and political context 529
and United Kingdom 524, 525
and United States 521, 523
solidarity, and citizenship 409, 410, 412–13, 414
Solidarity movement 676
South Africa:
and democratization 263
and internet access 773
and political socialization 32, 33
and race 511, 512, 514
South African Data Archive (SADA) 892
South Asia, and cleavages in 547–8
South Asian Regional Cooperation 246
South Korea:
and civil society 676
and democratization 262
and happiness 252
and internet access 773
and left–right classiWcation 211
Southeast Asia, and cleavages in 547
Soviet Union:
and collapse of 263
and modernization 188
Spain:
and citizenship 411–12
and democratization 262
emergence of civil society 684
and economic voting 527, 528
and protest politics 718
and representation 840
Spanish Social Science Archive (ARCES) 891
spatial location:
and comparative studies 289–90
and comparing individuals in context 290–2
and comparison of aggregate data 289–90
and impact on research 289, 298
and political behavior 284
spatial reasoning, and candidate choice 447
spectator sports 156
Sri Lanka 248
state intervention:
and democratic values 428–9
and left–right orientations 207, 312, 363–4
and support for 429
status, and welfare state attitudes 368–70
status quo hypothesis, and political choice 448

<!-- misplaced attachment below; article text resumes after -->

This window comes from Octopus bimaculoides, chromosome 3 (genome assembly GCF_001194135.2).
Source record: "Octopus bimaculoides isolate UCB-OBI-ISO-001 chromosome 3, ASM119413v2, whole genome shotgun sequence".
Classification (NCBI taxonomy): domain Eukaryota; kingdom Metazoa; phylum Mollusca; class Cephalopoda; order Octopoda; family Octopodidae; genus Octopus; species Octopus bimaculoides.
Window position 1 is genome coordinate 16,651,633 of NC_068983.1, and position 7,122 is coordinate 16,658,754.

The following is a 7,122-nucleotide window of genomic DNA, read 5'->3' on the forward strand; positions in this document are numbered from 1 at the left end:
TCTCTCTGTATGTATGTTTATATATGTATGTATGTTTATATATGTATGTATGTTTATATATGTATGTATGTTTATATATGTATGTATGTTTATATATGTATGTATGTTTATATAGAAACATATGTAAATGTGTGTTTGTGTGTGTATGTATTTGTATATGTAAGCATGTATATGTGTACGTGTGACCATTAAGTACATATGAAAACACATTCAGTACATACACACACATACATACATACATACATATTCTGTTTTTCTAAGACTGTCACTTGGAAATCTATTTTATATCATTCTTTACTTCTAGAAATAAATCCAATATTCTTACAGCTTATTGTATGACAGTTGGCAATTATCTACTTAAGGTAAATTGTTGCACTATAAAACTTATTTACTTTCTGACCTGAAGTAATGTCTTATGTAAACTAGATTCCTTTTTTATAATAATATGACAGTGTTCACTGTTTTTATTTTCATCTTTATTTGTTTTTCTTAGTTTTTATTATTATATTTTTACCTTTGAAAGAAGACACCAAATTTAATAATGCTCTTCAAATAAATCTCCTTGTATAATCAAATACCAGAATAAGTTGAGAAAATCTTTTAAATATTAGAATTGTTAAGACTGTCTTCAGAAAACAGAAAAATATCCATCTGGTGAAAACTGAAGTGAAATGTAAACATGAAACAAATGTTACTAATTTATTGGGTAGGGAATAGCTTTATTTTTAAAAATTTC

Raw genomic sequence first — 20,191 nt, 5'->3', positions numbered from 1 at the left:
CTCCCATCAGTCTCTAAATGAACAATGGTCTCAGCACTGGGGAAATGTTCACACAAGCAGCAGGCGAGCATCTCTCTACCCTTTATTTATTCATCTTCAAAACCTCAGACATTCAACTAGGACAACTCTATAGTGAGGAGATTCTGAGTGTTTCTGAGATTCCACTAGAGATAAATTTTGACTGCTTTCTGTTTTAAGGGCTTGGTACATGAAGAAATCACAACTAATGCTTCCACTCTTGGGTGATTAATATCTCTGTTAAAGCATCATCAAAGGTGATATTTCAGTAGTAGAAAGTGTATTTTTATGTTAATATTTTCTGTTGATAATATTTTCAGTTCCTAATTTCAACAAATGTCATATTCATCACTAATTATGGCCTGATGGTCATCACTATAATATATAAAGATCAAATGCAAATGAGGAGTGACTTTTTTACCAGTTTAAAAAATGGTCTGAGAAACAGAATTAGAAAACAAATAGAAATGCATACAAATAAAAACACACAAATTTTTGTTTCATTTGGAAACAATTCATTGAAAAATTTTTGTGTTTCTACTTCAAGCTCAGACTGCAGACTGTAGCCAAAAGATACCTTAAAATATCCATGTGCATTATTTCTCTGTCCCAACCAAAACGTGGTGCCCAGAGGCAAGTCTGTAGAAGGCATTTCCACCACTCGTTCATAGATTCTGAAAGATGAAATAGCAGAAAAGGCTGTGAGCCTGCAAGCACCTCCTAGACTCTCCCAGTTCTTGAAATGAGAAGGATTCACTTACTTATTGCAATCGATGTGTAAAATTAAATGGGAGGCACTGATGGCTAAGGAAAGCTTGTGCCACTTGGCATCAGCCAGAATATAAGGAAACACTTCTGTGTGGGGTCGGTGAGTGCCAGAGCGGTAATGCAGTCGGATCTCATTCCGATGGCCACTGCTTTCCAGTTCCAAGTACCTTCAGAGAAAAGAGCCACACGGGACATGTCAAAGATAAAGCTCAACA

Stockholm, and voting behavior 103
strong democracy 794
structural‐functionalism, and social movements 696
Student League for Industrial Democracy (SLID) 768
Students for Democracy Society (SDS) 767–8
subsidiarity, and state–society relations 679
survival values:
and postmaterial value change 230
and world patterns of values 242–3
Sweden:
and class voting 467–8
and party identiWcation 559, 564
and political party membership 637
and religion 497, 499
and representation 839, 840, 841, 842, 843, 844
and voluntary associations 662
and welfare state attitudes 369, 375
(p. 964) Switzerland:
and citizenship 412, 414
and direct democracy 794
and political party membership 637
and social movements 698
system culture, and political culture 164, 169
Taiwan:
and cleavages in 547
and democratization 262
and happiness 252
and internet access 773
taxation, and welfare state attitudes 364, 367
technology:
and digital divide 124, 137
and political communication 123–4, 153
research on 130
television:
and election campaigns 747–8
and impact on voters 582
and news coverage 126–7
agenda setting 128, 131–2
impact of 128
priming 580–2
referenda 128
soft news 127–8
and personalization of politics 578–80
and protest politics 716 see also media
Thailand 249
and cleavages in 547
and democratization 262
Third World, and election campaigns 752–3
threat perceptions:
and belief systems 189–90
and democratic personality 189
and intolerance 331, 332
change in 333
and open‐mindedness 189
time:
as context 285
and equilibrium 285–6
and impact on research 285, 298
and political behavior 284
changes over time 286–9
timeless behavior 285–6
and political socialization 36
tolerance 337
and civil liberties 336
and democratic theory 324–7
constraints on freedom 326–7
marketplace for ideas 325–6
political minorities 324–5
and democratic values 333
and education 425, 426
and network heterogeneity 112
and pliability of 334
and postmaterial value change 232, 236
and research on 68–73